Nok Air is ushering in a new era in its eight-year history by deploying brand-new jetliners as it attempts to mitigate problems related to unexpected engine breakdowns involving used aircraft.
Nok Air’s sixth B737-800, named ‘Nok Baitoey’, joined the growing fleet last week.
The budget airline agreed to lease two new Boeing 737-800s from GE Capital Aviation Service, the US-based aircraft lessor, for delivery next April. Nok usually leases used aircraft because it is cheaper.
"The costs associated with unexpected engine breakdowns are becoming prohibitive. It may be more worthwhile for us to use brand-new aircraft that come with a warranty," said Nok Air president Patee Sarasin.
Engine breakdowns on two seven-year-old B737-800s prompted the airline to embrace the new leasing option.
Leasing costs for new jets and those with 5-6 years in service are not so different, said Mr Patee, though he would not provide figures.
However, an airline insider said leasing a new B737-800 would cost about US$350,000 a month, compared with $280,000 for a similar type of single-aisle jetliner with 5-6 years of service.
Nok Air will not retire its current B737-800s. The airline would rather honour those lease contracts, which run for 5-8 years, Mr Patee said.
The airline last week took delivery of its sixth B737-800 leased from SMBC Aviation Capital, adding to its three "classic" B737-400s and two ATR72 turboprops deployed on secondary routes.
Nok Air's seventh leased B737-800 is due later this month.
The B737-800 has been the mainstay of Nok Air's fleet over the past 4-5 years as it fits well with its business model in terms of size (189 seats) and flight operating range of about four hours.
Deploying new aircraft will give Nok Air the chance to feature the jets in its image-lifting exercise in the same way as rival Thai AirAsia has done with its "red plate" campaign for its Airbus 320 jets _ all new and now numbering 27.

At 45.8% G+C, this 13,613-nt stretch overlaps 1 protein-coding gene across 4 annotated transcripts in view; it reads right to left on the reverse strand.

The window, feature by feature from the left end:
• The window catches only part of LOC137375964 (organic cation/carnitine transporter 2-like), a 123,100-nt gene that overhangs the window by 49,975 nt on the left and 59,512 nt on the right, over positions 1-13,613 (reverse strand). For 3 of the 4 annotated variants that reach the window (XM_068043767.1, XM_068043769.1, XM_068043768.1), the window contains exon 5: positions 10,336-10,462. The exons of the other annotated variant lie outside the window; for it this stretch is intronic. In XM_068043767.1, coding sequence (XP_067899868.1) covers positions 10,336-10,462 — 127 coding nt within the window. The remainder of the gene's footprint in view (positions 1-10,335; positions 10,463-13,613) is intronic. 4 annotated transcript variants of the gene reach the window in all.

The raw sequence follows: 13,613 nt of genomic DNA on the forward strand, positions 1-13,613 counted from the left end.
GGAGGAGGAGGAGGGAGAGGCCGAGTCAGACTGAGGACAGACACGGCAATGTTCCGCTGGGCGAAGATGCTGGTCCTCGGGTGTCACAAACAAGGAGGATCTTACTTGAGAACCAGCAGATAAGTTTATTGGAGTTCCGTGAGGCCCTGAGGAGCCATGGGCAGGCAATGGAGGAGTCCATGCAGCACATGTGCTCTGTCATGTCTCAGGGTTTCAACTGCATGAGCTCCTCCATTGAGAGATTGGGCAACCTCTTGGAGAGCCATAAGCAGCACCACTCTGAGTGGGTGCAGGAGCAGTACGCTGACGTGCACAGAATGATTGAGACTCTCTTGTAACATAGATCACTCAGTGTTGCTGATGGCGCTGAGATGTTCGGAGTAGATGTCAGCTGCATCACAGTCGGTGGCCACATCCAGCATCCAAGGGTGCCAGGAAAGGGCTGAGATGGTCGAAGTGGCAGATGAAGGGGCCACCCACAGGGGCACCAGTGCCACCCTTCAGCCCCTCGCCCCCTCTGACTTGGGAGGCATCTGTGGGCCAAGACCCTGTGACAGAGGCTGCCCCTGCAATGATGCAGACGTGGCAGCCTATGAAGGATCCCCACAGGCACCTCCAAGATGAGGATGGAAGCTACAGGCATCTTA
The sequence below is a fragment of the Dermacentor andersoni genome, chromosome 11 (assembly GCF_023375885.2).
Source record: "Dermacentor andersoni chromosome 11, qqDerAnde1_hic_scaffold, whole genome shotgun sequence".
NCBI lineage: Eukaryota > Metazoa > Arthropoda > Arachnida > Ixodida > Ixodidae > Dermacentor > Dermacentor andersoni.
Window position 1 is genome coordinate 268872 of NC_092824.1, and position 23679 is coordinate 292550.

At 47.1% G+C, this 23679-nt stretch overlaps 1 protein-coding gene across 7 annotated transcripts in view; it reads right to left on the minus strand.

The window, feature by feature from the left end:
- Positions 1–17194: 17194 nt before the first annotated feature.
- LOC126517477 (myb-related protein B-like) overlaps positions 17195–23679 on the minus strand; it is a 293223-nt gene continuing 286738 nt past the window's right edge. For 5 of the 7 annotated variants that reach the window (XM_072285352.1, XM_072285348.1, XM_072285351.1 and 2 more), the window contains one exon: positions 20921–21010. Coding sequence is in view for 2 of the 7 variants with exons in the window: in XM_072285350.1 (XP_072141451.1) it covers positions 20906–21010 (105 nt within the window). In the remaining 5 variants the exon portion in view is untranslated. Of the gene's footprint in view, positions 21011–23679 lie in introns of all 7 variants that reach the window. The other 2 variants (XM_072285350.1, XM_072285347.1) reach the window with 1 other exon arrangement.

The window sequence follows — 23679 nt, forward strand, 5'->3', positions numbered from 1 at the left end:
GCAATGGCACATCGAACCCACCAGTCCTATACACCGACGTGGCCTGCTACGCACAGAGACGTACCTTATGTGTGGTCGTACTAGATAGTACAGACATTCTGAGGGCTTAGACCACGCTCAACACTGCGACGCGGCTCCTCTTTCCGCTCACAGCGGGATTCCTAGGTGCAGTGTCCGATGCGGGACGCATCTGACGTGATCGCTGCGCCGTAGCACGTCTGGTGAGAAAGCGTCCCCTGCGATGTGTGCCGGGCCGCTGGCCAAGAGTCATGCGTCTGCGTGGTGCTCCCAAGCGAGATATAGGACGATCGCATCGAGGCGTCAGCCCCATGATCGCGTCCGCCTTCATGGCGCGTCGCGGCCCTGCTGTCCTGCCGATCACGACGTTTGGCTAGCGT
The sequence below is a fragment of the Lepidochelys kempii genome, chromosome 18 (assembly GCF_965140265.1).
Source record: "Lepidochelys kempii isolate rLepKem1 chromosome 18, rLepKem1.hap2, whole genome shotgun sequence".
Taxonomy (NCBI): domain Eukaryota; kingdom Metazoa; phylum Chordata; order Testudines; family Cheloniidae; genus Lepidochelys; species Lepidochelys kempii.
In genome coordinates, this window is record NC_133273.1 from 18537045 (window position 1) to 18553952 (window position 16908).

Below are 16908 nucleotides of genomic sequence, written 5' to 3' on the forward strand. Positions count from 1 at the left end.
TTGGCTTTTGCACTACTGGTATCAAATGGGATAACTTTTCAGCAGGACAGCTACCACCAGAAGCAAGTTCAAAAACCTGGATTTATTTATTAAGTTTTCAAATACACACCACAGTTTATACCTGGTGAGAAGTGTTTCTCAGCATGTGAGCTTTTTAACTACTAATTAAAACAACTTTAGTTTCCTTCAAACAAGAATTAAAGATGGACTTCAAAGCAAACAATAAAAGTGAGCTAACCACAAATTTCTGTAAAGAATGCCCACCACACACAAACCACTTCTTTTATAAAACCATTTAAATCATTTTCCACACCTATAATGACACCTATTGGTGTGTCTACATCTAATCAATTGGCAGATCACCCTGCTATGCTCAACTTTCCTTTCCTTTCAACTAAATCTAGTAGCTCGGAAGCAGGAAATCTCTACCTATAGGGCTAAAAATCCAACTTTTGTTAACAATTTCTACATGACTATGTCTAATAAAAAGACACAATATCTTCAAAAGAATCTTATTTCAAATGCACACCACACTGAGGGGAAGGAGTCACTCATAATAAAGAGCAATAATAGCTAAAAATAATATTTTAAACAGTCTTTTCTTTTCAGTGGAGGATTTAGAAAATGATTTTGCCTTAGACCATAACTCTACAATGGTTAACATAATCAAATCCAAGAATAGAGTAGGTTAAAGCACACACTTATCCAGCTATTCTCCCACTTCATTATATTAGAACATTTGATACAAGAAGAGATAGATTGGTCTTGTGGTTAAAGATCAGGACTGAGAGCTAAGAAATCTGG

Meanwhile, Mr Patee offered a more specific timeframe for its relaunch of international flights, which will happen in the second quarter of next year, rather than early next year, due to aircraft availability issues.
Three cities in neighbouring countries, including southern China, within a flying range of three hours from Nok Air's Don Mueang airport hub, are on the radar screen for launching next year, he said.
Nok Air will introduce its longest service so far _ Chiang Mai-Hat Yai _ on Jan 1 as well as offering a notable increase of 11 daily flights on its existing eight domestic trunk routes to cash in on high-season traffic.
From Dec 1, the airline stepped up flights from Don Mueang to Chiang Rai to three flights a day from two, to Chiang Mai to nine from six, to Udon Thani to five from four, to Ubon Ratchathani to four from three, and to Hat Yai to seven from five.
From Jan 1, its flights from Don Mueang to Phuket will increase to three a day from two, to Nakhon Si Thammarat to five from four, and to Surat Thani to four from three.
About the author
- Writer: Boonsong Kositchotethana
Position: Deputy Editor Business